America. From the moment Europeans landed here they took Natives as slaves and stole the land right out from under them. It's a story I'm sure everyone is familiar with but one that we too often forget. As we added stars to the flag of the Union the area the Native Americans inhabited became smaller and smaller. We killed them, forced them into reservations or assimilated them forcibly into our culture.

Our Founding Fathers set up a country where only White Men could vote and own property and where black men and women WERE property. If you're offended by the Confederate Flag but aren't offended by George Washington's face on every dollar bill than you are a hypocrite.

If racism isn't a big enough reason to find the American Flag offensive was about sexism? Women couldn't vote either at the inception of this nation, in fact they couldn't vote until the 20th Century! American fought a war for independence against the British that was mainly about taxation without representation and in the process of building a new country we kept slavery and made sure women couldn't vote.

Investigate nearly any flag and you will find a sordid history or something to make it offensive. We have been conditioned to ignore the sins hidden behind the American flag and conditioned to feel offended when shown the flag of the Confederacy. It is nothing more than an emotional reaction.

The Betsy Ross Flag

Everyone knows the legendary Betsy Ross Flag, after making it Betsy was living in a country that didn't allow her the right to vote... shouldn't women find that offensive?
Everyone knows the legendary Betsy Ross Flag, after making it Betsy was living in a country that didn't allow her the right to vote... shouldn't women find that offensive?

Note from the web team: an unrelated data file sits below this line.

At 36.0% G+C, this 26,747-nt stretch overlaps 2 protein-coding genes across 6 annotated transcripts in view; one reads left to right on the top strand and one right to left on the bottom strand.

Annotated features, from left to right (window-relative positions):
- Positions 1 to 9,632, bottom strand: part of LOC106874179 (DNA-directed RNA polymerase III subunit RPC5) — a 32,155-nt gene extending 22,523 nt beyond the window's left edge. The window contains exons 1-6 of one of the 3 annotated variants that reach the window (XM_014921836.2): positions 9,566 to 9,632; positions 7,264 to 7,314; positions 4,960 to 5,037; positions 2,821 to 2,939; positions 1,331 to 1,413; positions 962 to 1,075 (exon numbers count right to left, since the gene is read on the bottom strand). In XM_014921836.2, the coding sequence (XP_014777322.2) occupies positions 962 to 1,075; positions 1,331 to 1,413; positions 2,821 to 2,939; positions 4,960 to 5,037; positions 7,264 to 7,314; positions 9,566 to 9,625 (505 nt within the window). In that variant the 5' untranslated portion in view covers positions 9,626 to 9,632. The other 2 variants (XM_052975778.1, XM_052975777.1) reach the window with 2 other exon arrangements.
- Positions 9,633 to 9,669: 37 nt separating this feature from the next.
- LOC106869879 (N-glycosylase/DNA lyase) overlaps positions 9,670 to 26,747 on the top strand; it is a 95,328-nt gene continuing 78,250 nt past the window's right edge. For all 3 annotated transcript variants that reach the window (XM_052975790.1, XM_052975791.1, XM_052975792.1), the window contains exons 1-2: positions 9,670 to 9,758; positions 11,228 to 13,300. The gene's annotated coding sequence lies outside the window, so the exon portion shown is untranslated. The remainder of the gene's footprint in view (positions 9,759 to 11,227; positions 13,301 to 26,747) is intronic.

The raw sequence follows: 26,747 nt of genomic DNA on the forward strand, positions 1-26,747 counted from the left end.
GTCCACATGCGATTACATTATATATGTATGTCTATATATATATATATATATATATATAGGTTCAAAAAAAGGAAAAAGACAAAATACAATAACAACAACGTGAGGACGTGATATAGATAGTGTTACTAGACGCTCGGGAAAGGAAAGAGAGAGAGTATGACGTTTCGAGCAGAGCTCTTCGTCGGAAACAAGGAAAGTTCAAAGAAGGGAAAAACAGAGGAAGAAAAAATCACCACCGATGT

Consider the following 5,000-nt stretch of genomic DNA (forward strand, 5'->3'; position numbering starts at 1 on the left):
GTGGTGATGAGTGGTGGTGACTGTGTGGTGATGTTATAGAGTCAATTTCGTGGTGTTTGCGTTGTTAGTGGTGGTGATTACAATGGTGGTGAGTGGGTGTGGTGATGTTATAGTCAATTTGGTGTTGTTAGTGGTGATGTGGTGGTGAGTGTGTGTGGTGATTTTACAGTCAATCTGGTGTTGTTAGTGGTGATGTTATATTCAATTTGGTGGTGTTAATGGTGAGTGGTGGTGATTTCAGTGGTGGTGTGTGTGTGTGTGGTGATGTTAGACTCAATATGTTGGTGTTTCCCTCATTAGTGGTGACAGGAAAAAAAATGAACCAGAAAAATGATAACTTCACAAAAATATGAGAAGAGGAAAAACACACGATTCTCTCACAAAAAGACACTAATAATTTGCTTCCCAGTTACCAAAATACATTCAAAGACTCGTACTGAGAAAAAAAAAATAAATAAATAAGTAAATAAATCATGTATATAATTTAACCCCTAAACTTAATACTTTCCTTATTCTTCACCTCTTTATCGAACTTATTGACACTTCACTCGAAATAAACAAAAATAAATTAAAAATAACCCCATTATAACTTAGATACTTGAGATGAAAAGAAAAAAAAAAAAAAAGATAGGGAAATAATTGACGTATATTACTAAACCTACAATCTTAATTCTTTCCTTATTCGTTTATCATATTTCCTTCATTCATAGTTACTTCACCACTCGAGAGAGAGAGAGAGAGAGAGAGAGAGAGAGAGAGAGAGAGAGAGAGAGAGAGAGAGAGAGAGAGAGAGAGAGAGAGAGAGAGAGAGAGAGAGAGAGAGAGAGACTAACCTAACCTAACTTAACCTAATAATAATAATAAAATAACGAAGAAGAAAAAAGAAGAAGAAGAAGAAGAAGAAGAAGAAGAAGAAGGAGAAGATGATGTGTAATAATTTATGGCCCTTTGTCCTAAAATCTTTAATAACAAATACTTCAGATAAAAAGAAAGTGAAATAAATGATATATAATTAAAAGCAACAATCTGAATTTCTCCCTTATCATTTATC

Scrap the Guilt and the Pride

I see no reason why we should feel guilty for the deeds of our ancestors or offended when we are reminded of those deeds. I also see no reason why Southerners should feel any pride when seeing the Confederate flag. The entire business of imbuing these banners with such powerful emotion is irrational in the extreme. We cannot ban something based on the irrational emotions, be they pride or offense, they stir.

Our country makes new mistakes everyday and our world has real problems that need fixing. It seems to me that investing such feeling and emotion into banners that our ancestors flew is a waste of time. It is the history that is important, it is the racism, not the flag that stirs it, that should be your target. Want to stop people from flying that flag? Instead of getting angry why not educate people about the truth of the Civil War and about how pointless racism was back then and still is today?


While to many flying the Confederate Flag is offensive it should still be protected as free speech. However that doesn't make it a good idea to fly the flag, or any flag. Nationalism, patriotism and pride won't get you very far. We should not be in the habit of forgetting the sins of the past to bask in romanticized fantasies. Instead we should learn from the mistakes of our ancestors and work together toward a better, more united, future.


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    • WD Curry 111 profile image

      WD Curry 111 6 years ago from Space Coast